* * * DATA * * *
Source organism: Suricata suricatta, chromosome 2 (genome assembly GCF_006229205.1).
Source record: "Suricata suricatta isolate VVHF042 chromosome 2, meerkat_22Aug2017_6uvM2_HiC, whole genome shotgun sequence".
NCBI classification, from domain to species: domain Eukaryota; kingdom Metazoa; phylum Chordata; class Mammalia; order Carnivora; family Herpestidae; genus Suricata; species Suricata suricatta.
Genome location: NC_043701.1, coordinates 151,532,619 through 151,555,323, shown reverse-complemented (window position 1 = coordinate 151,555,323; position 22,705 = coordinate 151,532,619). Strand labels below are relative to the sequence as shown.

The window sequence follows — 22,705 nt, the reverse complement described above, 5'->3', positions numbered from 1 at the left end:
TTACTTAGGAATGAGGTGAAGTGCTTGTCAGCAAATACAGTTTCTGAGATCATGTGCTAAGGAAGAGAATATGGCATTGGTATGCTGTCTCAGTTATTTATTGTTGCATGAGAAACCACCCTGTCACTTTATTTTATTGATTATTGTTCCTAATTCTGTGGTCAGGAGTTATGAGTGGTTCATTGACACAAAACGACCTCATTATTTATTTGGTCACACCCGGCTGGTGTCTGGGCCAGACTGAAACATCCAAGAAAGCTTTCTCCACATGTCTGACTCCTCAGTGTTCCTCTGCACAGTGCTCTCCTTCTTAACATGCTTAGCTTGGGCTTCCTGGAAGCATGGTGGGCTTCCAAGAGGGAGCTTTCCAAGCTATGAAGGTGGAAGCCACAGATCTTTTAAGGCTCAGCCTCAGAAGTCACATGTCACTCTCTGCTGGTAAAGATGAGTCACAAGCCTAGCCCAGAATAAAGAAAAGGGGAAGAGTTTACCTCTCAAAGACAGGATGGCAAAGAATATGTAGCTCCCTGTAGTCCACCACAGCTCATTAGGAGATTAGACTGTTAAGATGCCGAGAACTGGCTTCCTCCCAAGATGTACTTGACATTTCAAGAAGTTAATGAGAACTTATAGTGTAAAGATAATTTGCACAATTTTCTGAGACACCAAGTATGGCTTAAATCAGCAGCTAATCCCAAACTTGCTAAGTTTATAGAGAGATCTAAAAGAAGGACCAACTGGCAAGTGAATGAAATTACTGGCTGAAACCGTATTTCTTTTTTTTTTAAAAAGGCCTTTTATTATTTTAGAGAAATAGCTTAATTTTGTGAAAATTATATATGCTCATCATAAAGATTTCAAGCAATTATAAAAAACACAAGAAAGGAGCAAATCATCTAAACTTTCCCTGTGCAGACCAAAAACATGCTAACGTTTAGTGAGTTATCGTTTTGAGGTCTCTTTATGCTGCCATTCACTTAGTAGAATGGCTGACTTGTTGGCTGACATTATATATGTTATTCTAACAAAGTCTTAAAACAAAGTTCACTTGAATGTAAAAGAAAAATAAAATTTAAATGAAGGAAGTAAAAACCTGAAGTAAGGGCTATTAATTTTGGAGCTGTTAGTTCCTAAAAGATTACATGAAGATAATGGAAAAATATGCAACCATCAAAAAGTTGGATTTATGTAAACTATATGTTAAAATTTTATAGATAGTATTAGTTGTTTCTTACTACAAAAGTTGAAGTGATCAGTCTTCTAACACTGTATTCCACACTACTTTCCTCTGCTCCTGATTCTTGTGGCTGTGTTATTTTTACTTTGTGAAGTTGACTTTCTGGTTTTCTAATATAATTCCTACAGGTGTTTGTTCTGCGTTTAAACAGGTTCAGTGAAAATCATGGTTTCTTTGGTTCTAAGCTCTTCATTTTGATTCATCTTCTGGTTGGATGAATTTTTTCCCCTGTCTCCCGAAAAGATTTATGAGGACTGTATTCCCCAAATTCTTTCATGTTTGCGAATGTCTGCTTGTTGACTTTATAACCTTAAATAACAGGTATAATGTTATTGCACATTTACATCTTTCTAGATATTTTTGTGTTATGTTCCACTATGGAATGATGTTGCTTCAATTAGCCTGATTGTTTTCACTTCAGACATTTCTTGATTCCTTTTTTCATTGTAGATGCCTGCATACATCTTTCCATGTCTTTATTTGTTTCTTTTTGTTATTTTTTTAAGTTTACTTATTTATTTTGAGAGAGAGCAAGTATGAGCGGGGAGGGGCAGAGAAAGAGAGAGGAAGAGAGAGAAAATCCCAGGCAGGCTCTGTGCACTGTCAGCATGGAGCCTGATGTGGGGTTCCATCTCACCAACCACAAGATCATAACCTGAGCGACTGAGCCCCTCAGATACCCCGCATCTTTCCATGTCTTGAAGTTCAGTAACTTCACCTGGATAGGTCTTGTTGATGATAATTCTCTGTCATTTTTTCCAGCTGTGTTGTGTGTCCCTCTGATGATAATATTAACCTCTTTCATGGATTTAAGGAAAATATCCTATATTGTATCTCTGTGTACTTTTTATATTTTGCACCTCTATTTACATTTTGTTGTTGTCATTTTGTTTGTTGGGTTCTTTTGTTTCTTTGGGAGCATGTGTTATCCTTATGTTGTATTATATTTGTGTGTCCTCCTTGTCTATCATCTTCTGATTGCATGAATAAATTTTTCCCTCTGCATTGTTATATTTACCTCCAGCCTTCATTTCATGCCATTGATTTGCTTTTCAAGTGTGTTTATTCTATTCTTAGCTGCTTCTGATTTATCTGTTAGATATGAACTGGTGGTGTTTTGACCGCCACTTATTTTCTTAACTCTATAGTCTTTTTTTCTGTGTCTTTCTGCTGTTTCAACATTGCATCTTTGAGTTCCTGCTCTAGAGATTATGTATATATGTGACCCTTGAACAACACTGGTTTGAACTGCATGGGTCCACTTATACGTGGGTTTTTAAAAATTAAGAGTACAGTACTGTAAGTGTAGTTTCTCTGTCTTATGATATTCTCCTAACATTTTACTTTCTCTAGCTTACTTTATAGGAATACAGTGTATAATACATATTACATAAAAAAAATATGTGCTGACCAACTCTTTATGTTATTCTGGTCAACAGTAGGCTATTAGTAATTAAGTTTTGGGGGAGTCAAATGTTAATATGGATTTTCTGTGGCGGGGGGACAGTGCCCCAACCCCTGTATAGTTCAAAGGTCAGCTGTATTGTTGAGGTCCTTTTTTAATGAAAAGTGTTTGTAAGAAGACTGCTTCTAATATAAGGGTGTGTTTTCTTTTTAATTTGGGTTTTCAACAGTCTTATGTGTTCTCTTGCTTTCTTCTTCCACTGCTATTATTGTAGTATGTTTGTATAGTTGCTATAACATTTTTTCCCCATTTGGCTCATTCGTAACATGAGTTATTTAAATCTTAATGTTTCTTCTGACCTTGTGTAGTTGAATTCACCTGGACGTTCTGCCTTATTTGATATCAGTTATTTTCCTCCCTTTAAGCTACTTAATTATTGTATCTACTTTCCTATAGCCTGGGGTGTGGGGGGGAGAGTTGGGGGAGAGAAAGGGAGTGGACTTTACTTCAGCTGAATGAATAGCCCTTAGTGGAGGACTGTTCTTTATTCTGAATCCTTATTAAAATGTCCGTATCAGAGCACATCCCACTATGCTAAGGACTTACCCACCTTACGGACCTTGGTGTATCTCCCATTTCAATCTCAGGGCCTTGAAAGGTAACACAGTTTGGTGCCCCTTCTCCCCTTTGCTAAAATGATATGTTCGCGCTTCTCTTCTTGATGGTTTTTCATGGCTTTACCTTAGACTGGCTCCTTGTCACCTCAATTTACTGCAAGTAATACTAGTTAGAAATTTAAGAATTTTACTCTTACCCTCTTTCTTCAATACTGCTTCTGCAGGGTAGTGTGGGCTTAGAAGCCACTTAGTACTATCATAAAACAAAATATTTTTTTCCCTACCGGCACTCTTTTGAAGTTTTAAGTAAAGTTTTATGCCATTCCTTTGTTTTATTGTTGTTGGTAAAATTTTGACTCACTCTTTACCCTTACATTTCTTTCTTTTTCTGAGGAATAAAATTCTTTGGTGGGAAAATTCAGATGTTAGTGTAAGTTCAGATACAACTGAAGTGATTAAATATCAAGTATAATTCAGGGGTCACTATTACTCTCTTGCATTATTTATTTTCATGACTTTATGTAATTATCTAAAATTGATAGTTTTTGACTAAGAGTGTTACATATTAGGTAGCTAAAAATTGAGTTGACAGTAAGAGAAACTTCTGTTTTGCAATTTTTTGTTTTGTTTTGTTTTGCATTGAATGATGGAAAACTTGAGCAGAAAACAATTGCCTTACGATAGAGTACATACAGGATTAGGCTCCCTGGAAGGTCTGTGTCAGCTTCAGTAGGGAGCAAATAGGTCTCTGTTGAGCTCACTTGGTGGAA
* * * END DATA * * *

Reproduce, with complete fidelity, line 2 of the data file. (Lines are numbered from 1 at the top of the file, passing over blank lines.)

Source record: "Suricata suricatta isolate VVHF042 chromosome 2, meerkat_22Aug2017_6uvM2_HiC, whole genome shotgun sequence".